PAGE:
Lyðveldið Ísland (Republic of Iceland)
  • Barry Turner
Part of the The Statesman’s Yearbook book series (SYBK)


Scandinavia’s North Atlantic outpost was first settled by Irish monks in the early 9th century but migrants from Scandinavia and Norse settlements in the British Isles drove them out in 874. A ruling class of chieftains, known as the godar, established the first ever democratic national assembly, the Alþingi (Althing), in 930. Primarily an adjudicating body, it also served as a legislature and a fair. In 1000 it adopted Christianity by majority decision as Iceland’s official religion. Bishoprics were established at Skálholt in 1056 and at Hólar in 1106. In the mid-13th century the godar were persuaded to swear allegiance to the king of Norway, bringing Iceland under Norwegian rule but leaving it with relative autonomy. When Norway was joined with Denmark in 1380, Iceland retained the Althing and its own code of law.


Disablement Pension Saving Bank Fishing Vessel Sickness Benefit Environmental Sustainability Index 
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Further Reading

  1. Statistics Iceland, Landshagir (Statistical Yearbook of Iceland).—Hagtíðindi (Monthly Statistics)Google Scholar
  2. Central Bank of Iceland. Economic Statistics Quarterly.—The Economy of Iceland. May 1994Google Scholar
  3. Byock, Jesse, Viking Age Iceland. Penguin, London, 2001Google Scholar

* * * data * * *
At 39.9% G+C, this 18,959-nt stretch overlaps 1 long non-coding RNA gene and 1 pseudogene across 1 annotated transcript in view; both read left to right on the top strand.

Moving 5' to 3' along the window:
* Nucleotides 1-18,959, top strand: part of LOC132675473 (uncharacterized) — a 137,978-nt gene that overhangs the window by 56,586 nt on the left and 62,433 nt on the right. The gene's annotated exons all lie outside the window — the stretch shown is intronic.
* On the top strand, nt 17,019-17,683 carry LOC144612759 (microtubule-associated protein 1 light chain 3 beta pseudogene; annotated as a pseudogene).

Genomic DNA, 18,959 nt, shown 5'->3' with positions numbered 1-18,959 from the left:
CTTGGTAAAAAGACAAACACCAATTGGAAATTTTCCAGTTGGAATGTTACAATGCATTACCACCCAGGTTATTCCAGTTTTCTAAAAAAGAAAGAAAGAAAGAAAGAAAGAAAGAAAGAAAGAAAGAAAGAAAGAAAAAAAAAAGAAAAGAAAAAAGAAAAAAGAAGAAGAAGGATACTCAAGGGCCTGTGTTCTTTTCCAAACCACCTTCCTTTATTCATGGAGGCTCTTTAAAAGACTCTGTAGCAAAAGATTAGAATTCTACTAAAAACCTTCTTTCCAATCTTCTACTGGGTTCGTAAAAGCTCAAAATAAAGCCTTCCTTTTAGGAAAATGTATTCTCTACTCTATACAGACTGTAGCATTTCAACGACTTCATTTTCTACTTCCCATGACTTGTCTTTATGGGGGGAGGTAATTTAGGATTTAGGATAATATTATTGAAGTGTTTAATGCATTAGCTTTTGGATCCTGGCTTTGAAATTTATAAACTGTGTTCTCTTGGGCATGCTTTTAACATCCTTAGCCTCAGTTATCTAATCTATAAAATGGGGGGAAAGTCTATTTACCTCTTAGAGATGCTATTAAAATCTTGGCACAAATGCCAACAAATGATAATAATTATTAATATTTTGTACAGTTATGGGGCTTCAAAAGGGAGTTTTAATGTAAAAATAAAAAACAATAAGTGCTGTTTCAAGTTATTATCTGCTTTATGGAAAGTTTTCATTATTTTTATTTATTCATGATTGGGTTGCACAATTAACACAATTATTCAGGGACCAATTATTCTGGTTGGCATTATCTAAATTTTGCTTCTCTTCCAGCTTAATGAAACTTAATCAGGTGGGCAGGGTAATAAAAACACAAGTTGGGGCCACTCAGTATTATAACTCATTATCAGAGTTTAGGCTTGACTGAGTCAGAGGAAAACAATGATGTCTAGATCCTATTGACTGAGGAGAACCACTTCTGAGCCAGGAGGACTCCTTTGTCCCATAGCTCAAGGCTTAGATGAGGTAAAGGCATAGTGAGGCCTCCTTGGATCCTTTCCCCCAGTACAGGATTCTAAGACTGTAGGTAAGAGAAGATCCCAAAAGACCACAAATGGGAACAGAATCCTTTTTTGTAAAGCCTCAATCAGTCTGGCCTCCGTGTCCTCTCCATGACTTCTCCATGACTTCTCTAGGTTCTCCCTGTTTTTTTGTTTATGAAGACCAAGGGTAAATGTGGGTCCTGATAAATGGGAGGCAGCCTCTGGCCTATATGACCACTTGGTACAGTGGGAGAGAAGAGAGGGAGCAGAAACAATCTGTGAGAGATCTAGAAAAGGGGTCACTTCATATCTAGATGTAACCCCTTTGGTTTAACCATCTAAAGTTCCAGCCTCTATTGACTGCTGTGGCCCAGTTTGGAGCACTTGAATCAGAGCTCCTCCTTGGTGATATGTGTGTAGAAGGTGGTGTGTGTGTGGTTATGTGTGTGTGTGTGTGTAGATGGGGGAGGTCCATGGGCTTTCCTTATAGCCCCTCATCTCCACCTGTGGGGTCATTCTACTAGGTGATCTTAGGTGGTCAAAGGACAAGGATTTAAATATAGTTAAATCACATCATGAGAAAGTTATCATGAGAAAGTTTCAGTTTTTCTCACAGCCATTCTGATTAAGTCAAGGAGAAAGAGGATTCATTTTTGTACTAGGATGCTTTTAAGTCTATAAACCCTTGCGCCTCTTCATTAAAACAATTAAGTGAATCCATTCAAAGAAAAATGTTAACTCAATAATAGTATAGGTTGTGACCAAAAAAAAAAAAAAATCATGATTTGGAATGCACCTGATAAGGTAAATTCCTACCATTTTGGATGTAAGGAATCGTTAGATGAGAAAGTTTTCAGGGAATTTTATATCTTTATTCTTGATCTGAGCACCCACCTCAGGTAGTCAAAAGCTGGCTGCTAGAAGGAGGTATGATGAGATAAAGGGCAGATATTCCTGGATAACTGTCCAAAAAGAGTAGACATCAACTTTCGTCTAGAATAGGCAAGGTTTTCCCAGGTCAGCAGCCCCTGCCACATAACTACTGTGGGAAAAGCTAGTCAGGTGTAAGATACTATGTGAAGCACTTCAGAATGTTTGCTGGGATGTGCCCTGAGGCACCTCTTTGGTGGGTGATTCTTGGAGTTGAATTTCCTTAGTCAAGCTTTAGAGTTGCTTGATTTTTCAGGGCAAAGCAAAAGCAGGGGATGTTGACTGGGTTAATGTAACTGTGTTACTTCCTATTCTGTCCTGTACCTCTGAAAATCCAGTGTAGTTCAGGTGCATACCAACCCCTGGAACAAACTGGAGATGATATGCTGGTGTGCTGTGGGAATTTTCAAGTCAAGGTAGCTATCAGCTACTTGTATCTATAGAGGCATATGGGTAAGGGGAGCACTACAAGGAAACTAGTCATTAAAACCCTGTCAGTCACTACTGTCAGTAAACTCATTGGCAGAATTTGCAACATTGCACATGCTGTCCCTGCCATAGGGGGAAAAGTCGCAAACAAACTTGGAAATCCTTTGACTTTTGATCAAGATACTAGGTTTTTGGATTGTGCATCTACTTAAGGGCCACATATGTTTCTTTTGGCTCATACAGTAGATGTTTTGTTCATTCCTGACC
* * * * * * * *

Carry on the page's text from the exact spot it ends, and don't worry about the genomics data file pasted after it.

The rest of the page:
4. Hastrup, K., A Place Apart: An Anthropological Study of the Icelandic World. Clarendon Press, Oxford, 1998Google Scholar
  5. Karlsson, G., The History of Iceland. Univ. of Minnesota Press, 2000Google Scholar
  6. Lacy, T., Ring of Seasons: Iceland—Its culture and history. University of Michigan Press, 1998CrossRefGoogle Scholar
  7. McBride F. R., Iceland. [Bibliography] 2nd ed. ABC-Clio, Oxford and Santa Barbara (CA), 1996Google Scholar
  8. Smiley, Jane, (ed.) The Sagas of Icelanders: A Selection. Penguin, London, 2002Google Scholar
  9. Turner, Barry, (ed.) Scandinavia Profiled. Macmillan, London, 2000Google Scholar
  10. National statistical office: Statistics Iceland, Bogartúni 21a, IS-150 Reykjavík.Google Scholar
  11. National library: Landsbókasafn Islands.—Háskólabókasafn, Reykjavík, Librarian: Sigrún Klara Hannesdóttir.Google Scholar

Copyright information

© Palgrave Macmillan, a division of Macmillan Publishers Limited 2004

Authors and Affiliations

  • Barry Turner

There are no affiliations available

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